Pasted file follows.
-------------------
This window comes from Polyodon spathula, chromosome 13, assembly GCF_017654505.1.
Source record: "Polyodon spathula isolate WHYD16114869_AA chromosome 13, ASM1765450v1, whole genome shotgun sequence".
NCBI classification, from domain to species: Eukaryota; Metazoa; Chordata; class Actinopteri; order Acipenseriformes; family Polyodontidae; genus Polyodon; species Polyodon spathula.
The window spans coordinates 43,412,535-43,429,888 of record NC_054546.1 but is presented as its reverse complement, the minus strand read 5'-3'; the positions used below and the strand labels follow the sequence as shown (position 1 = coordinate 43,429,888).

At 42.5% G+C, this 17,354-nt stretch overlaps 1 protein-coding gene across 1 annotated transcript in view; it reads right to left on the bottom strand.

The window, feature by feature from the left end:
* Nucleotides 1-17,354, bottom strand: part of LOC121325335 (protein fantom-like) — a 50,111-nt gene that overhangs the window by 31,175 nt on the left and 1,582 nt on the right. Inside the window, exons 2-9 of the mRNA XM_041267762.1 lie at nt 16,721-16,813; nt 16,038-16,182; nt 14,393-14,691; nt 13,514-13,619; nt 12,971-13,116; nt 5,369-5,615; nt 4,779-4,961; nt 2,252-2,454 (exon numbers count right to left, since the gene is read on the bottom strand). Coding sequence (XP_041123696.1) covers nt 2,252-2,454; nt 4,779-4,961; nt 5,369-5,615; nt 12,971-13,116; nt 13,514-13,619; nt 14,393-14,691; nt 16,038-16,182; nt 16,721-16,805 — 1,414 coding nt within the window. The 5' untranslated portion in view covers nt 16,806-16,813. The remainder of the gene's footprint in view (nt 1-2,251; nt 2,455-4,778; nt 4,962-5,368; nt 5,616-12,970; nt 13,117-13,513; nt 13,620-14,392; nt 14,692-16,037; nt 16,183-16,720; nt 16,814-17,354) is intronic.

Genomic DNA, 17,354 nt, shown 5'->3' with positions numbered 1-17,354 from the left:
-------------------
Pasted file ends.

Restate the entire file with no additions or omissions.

This window comes from Polyodon spathula, chromosome 13, assembly GCF_017654505.1.
Source record: "Polyodon spathula isolate WHYD16114869_AA chromosome 13, ASM1765450v1, whole genome shotgun sequence".
NCBI classification, from domain to species: Eukaryota; Metazoa; Chordata; class Actinopteri; order Acipenseriformes; family Polyodontidae; genus Polyodon; species Polyodon spathula.
The window spans coordinates 43,412,535-43,429,888 of record NC_054546.1 but is presented as its reverse complement, the minus strand read 5'-3'; the positions used below and the strand labels follow the sequence as shown (position 1 = coordinate 43,429,888).

At 42.5% G+C, this 17,354-nt stretch overlaps 1 protein-coding gene across 1 annotated transcript in view; it reads right to left on the bottom strand.

The window, feature by feature from the left end:
* Nucleotides 1-17,354, bottom strand: part of LOC121325335 (protein fantom-like) — a 50,111-nt gene that overhangs the window by 31,175 nt on the left and 1,582 nt on the right. Inside the window, exons 2-9 of the mRNA XM_041267762.1 lie at nt 16,721-16,813; nt 16,038-16,182; nt 14,393-14,691; nt 13,514-13,619; nt 12,971-13,116; nt 5,369-5,615; nt 4,779-4,961; nt 2,252-2,454 (exon numbers count right to left, since the gene is read on the bottom strand). Coding sequence (XP_041123696.1) covers nt 2,252-2,454; nt 4,779-4,961; nt 5,369-5,615; nt 12,971-13,116; nt 13,514-13,619; nt 14,393-14,691; nt 16,038-16,182; nt 16,721-16,805 — 1,414 coding nt within the window. The 5' untranslated portion in view covers nt 16,806-16,813. The remainder of the gene's footprint in view (nt 1-2,251; nt 2,455-4,778; nt 4,962-5,368; nt 5,616-12,970; nt 13,117-13,513; nt 13,620-14,392; nt 14,692-16,037; nt 16,183-16,720; nt 16,814-17,354) is intronic.

Genomic DNA, 17,354 nt, shown 5'->3' with positions numbered 1-17,354 from the left: